Medical Case Management Do's and Don'ts

DATE: September 24, 2004

TO: All Agency Approved Rehabilitation Facilities

FROM: David R. Campbell, MA, CRC

Vocational Rehabilitation Consultant

RE: Medical Case Management Do's and Don'ts




Formal medical case management has been evolving since the 1970's, and has been successfully applied in many sectors, including workers' compensation. Statistics on the activity of Approved Vocational Rehabilitation Providers kept by the Workers' Compensation Agency have proven that medically managed cases continue to dominate the workloads of many rehabilitation firms. In fact, approximately 75% of the cases sent in monthly are medical management cases vs. approximately 25% vocational rehabilitation. The Workers' Compensation Agency realizes that medical management is an integral component in the overall process of returning injured employees to work. However, as in any professional field it is important to remind ourselves of the fundamentals within the practice, to help us stay grounded in established ethical and professional boundaries that can become blurry at times. Therefore, we offer the following list of guidelines, or "Do's and Don'ts" for the field of medical case management.




In July 1998, representatives of the following organizations: MRA, MRCA, MASPPR, MiARP, CMSA-DC, AND DMAHON came together to form the Coalition for Quality Rehabilitation Performance. Coalition members include the Michigan Rehabilitation Association, the Case Management Society of America - Detroit Chapter, and the Detroit Michigan Association of Occupational Health Nurses. The objective of the Coalition was to develop guidelines for the promotion of measurable and appropriate delivery of rehabilitation services in the State of Michigan. The expressed desire of the committee was to have a positive end product that would help to facilitate a higher quality of service delivery. The result was the publishing of The Michigan Quality Rehabilitation Service Delivery Guidelines. The coalition guidelines have been formally adopted by five of the participating Coalition members. In addition, the Michigan Occupational Therapy Association and the Michigan Self Insurers' Association have endorsed the guidelines. In April 2001, the Workers' Compensation Section of the State Bar of Michigan endorsed the guidelines.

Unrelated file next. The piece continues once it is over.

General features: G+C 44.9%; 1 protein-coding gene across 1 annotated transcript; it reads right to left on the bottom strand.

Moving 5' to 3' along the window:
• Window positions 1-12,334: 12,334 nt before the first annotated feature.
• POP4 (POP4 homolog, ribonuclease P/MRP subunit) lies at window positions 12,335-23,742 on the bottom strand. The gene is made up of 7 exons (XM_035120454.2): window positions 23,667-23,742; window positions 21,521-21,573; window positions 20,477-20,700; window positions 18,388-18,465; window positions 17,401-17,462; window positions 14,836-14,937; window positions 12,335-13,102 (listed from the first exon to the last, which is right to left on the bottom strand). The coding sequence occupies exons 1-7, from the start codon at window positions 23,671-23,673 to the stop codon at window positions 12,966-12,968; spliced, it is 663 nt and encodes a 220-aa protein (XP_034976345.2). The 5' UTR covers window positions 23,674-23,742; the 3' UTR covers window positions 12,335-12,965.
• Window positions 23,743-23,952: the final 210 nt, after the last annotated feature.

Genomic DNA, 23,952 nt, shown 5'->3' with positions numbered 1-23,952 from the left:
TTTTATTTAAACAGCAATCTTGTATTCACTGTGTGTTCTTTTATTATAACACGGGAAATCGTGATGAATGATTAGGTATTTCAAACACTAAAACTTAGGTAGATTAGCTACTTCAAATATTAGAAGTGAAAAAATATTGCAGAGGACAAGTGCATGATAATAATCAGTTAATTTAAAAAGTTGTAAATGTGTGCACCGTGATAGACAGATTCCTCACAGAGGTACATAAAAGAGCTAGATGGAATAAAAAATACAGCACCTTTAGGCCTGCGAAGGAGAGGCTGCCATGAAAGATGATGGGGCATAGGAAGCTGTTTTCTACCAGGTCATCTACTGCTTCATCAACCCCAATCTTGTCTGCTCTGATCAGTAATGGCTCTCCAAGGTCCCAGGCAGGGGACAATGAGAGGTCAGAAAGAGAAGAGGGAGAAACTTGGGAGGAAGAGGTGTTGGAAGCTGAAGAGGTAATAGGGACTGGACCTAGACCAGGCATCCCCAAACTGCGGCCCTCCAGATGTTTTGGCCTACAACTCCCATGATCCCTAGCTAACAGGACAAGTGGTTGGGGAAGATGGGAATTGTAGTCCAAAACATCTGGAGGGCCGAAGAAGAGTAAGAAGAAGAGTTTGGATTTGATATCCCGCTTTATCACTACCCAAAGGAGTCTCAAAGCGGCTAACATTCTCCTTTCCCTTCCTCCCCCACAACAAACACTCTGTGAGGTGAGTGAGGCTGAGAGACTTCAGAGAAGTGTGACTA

These Service Delivery Guidelines apply to two primary areas: Medical Case Management Services, and Vocational Rehabilitation Services. The integration of vocational services with medical case management can accelerate the return to work process, maximize outcomes and manage benefit expenditures.


Rehabilitation practitioners are to respect the integrity and protect the welfare of the people and groups with whom they work, with the primary obligation to the rehabilitation of the person with a disability, who is the client. Rehabilitation service providers are expected to adhere to all standards and ethical guidelines applicable to their professional discipline.


Medical Case Management Services:


The following steps are recommended when implementing a medical management rehabilitation plan:

  • Coordinate activities of medical professionals, community agents, funding sources, client and family for the goal of achieving maximum functional outcomes.